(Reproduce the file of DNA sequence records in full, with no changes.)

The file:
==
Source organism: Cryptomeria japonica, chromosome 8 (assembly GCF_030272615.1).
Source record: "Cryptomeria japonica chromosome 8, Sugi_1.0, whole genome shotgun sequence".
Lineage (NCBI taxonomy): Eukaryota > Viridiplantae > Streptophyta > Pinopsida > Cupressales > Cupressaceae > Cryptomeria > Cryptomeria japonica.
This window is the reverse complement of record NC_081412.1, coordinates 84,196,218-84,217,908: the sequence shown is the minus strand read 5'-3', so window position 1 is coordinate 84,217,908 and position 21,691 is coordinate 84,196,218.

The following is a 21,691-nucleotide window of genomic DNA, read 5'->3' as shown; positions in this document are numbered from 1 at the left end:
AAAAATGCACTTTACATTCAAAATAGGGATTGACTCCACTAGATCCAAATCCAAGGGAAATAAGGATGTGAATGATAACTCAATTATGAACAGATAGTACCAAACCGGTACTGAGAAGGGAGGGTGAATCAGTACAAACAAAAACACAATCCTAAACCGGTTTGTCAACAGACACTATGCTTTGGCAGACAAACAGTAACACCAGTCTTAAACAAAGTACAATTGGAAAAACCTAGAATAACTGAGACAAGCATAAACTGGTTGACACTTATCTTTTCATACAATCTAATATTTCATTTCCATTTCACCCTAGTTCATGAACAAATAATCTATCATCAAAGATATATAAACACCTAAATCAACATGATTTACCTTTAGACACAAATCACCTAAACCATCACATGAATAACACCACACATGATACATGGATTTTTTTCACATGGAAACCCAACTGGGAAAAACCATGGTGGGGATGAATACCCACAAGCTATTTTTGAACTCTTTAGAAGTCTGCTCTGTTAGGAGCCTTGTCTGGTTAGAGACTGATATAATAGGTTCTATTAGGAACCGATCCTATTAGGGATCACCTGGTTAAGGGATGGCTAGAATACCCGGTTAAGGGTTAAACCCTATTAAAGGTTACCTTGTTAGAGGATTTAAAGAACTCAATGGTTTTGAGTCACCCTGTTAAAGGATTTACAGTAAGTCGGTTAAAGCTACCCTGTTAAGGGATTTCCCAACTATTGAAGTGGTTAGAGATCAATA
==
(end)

Source organism: Cryptomeria japonica, chromosome 8 (assembly GCF_030272615.1).
Source record: "Cryptomeria japonica chromosome 8, Sugi_1.0, whole genome shotgun sequence".
Lineage (NCBI taxonomy): Eukaryota > Viridiplantae > Streptophyta > Pinopsida > Cupressales > Cupressaceae > Cryptomeria > Cryptomeria japonica.
This window is the reverse complement of record NC_081412.1, coordinates 84,196,218-84,217,908: the sequence shown is the minus strand read 5'-3', so window position 1 is coordinate 84,217,908 and position 21,691 is coordinate 84,196,218.

The following is a 21,691-nucleotide window of genomic DNA, read 5'->3' as shown; positions in this document are numbered from 1 at the left end:
AAAAATGCACTTTACATTCAAAATAGGGATTGACTCCACTAGATCCAAATCCAAGGGAAATAAGGATGTGAATGATAACTCAATTATGAACAGATAGTACCAAACCGGTACTGAGAAGGGAGGGTGAATCAGTACAAACAAAAACACAATCCTAAACCGGTTTGTCAACAGACACTATGCTTTGGCAGACAAACAGTAACACCAGTCTTAAACAAAGTACAATTGGAAAAACCTAGAATAACTGAGACAAGCATAAACTGGTTGACACTTATCTTTTCATACAATCTAATATTTCATTTCCATTTCACCCTAGTTCATGAACAAATAATCTATCATCAAAGATATATAAACACCTAAATCAACATGATTTACCTTTAGACACAAATCACCTAAACCATCACATGAATAACACCACACATGATACATGGATTTTTTTCACATGGAAACCCAACTGGGAAAAACCATGGTGGGGATGAATACCCACAAGCTATTTTTGAACTCTTTAGAAGTCTGCTCTGTTAGGAGCCTTGTCTGGTTAGAGACTGATATAATAGGTTCTATTAGGAACCGATCCTATTAGGGATCACCTGGTTAAGGGATGGCTAGAATACCCGGTTAAGGGTTAAACCCTATTAAAGGTTACCTTGTTAGAGGATTTAAAGAACTCAATGGTTTTGAGTCACCCTGTTAAAGGATTTACAGTAAGTCGGTTAAAGCTACCCTGTTAAGGGATTTCCCAACTATTGAAGTGGTTAGAGATCAATA